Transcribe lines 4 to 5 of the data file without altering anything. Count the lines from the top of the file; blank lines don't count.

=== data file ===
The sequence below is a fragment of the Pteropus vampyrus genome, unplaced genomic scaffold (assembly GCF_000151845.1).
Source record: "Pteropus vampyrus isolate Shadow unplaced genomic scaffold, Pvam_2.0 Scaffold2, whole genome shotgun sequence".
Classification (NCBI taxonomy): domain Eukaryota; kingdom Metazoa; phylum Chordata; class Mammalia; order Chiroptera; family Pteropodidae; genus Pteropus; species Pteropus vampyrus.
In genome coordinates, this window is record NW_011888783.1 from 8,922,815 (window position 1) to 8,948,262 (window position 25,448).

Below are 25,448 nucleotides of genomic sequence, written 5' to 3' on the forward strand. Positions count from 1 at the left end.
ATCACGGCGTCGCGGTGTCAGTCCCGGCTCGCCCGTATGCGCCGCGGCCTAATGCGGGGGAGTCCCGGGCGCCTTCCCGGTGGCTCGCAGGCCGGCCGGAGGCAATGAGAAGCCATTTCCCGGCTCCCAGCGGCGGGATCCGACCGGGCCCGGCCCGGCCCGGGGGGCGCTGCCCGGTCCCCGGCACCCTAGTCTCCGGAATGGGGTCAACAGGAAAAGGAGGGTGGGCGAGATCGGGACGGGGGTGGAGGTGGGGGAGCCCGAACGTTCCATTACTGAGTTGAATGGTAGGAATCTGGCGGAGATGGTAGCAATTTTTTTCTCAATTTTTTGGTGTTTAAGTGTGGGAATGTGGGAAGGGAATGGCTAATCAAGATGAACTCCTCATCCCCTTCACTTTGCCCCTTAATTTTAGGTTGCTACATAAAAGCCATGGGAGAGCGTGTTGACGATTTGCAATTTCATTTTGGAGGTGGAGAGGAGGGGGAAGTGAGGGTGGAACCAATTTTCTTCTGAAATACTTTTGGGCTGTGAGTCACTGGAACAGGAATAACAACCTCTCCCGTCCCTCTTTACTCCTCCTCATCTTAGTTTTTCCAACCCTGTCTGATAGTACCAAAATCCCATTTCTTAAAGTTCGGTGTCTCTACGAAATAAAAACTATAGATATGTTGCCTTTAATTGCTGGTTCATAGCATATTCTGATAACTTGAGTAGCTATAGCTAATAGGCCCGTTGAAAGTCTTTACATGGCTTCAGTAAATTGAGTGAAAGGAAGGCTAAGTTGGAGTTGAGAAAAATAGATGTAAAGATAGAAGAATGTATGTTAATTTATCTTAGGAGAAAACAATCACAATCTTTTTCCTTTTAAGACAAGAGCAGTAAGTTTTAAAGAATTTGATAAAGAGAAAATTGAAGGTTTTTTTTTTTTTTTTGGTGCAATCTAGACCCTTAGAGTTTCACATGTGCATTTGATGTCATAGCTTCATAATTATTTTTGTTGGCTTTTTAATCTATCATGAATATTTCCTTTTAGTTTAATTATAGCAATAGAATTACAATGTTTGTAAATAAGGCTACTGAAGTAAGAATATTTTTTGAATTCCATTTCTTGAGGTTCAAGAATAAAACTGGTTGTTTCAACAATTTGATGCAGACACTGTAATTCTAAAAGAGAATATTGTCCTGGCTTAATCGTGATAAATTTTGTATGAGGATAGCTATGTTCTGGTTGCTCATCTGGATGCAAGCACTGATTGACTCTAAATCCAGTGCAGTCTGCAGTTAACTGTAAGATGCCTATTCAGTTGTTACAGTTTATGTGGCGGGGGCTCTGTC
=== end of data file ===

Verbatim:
In genome coordinates, this window is record NW_011888783.1 from 8,922,815 (window position 1) to 8,948,262 (window position 25,448).

Below are 25,448 nucleotides of genomic sequence, written 5' to 3' on the forward strand. Positions count from 1 at the left end.